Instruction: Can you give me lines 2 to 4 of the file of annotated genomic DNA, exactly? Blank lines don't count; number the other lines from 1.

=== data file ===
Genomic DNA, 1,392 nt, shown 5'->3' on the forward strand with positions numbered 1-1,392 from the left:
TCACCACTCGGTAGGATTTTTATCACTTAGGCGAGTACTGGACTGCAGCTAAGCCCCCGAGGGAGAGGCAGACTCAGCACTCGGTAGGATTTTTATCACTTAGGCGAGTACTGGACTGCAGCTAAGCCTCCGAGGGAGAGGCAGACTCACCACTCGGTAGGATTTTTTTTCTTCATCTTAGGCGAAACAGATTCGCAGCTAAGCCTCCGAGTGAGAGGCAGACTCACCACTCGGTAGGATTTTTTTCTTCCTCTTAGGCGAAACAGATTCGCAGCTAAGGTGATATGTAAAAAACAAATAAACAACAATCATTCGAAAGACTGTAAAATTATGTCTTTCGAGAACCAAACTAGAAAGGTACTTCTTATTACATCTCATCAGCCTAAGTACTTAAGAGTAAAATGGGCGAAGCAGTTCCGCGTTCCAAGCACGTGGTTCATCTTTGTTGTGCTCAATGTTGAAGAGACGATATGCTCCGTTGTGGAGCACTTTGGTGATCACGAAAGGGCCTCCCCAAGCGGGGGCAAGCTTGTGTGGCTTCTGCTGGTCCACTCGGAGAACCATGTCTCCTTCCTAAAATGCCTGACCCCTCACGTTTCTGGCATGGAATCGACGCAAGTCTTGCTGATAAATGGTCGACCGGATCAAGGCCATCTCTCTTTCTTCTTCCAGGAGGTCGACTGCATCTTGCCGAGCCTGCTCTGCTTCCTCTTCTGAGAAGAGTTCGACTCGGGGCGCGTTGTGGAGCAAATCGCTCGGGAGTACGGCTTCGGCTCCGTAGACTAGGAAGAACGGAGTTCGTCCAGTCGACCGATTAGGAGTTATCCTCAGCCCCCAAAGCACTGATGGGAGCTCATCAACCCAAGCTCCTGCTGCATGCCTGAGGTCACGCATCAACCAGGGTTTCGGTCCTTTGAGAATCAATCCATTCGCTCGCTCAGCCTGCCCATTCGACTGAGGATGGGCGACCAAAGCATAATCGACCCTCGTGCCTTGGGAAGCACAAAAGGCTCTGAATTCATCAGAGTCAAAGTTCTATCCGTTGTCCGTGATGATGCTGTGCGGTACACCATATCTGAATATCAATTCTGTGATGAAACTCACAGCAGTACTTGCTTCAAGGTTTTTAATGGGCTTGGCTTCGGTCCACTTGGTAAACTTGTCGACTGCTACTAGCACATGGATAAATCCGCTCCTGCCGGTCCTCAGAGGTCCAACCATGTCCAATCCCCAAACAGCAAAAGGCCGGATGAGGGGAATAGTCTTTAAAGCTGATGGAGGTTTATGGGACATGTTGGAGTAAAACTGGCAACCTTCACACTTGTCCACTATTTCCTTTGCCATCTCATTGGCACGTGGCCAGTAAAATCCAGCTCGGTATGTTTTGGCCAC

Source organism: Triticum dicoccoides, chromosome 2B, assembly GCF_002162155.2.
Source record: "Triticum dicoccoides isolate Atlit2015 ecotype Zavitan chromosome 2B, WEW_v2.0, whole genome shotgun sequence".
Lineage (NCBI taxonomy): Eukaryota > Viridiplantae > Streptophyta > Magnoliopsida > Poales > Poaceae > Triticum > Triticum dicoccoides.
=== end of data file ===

TCACCACTCGGTAGGATTTTTATCACTTAGGCGAGTACTGGACTGCAGCTAAGCCCCCGAGGGAGAGGCAGACTCAGCACTCGGTAGGATTTTTATCACTTAGGCGAGTACTGGACTGCAGCTAAGCCTCCGAGGGAGAGGCAGACTCACCACTCGGTAGGATTTTTTTTCTTCATCTTAGGCGAAACAGATTCGCAGCTAAGCCTCCGAGTGAGAGGCAGACTCACCACTCGGTAGGATTTTTTTCTTCCTCTTAGGCGAAACAGATTCGCAGCTAAGGTGATATGTAAAAAACAAATAAACAACAATCATTCGAAAGACTGTAAAATTATGTCTTTCGAGAACCAAACTAGAAAGGTACTTCTTATTACATCTCATCAGCCTAAGTACTTAAGAGTAAAATGGGCGAAGCAGTTCCGCGTTCCAAGCACGTGGTTCATCTTTGTTGTGCTCAATGTTGAAGAGACGATATGCTCCGTTGTGGAGCACTTTGGTGATCACGAAAGGGCCTCCCCAAGCGGGGGCAAGCTTGTGTGGCTTCTGCTGGTCCACTCGGAGAACCATGTCTCCTTCCTAAAATGCCTGACCCCTCACGTTTCTGGCATGGAATCGACGCAAGTCTTGCTGATAAATGGTCGACCGGATCAAGGCCATCTCTCTTTCTTCTTCCAGGAGGTCGACTGCATCTTGCCGAGCCTGCTCTGCTTCCTCTTCTGAGAAGAGTTCGACTCGGGGCGCGTTGTGGAGCAAATCGCTCGGGAGTACGGCTTCGGCTCCGTAGACTAGGAAGAACGGAGTTCGTCCAGTCGACCGATTAGGAGTTATCCTCAGCCCCCAAAGCACTGATGGGAGCTCATCAACCCAAGCTCCTGCTGCATGCCTGAGGTCACGCATCAACCAGGGTTTCGGTCCTTTGAGAATCAATCCATTCGCTCGCTCAGCCTGCCCATTCGACTGAGGATGGGCGACCAAAGCATAATCGACCCTCGTGCCTTGGGAAGCACAAAAGGCTCTGAATTCATCAGAGTCAAAGTTCTATCCGTTGTCCGTGATGATGCTGTGCGGTACACCATATCTGAATATCAATTCTGTGATGAAACTCACAGCAGTACTTGCTTCAAGGTTTTTAATGGGCTTGGCTTCGGTCCACTTGGTAAACTTGTCGACTGCTACTAGCACATGGATAAATCCGCTCCTGCCGGTCCTCAGAGGTCCAACCATGTCCAATCCCCAAACAGCAAAAGGCCGGATGAGGGGAATAGTCTTTAAAGCTGATGGAGGTTTATGGGACATGTTGGAGTAAAACTGGCAACCTTCACACTTGTCCACTATTTCCTTTGCCATCTCATTGGCACGTGGCCAGTAAAATCCAGCTCGGTATGTTTTGGCCAC

Source organism: Triticum dicoccoides, chromosome 2B, assembly GCF_002162155.2.
Source record: "Triticum dicoccoides isolate Atlit2015 ecotype Zavitan chromosome 2B, WEW_v2.0, whole genome shotgun sequence".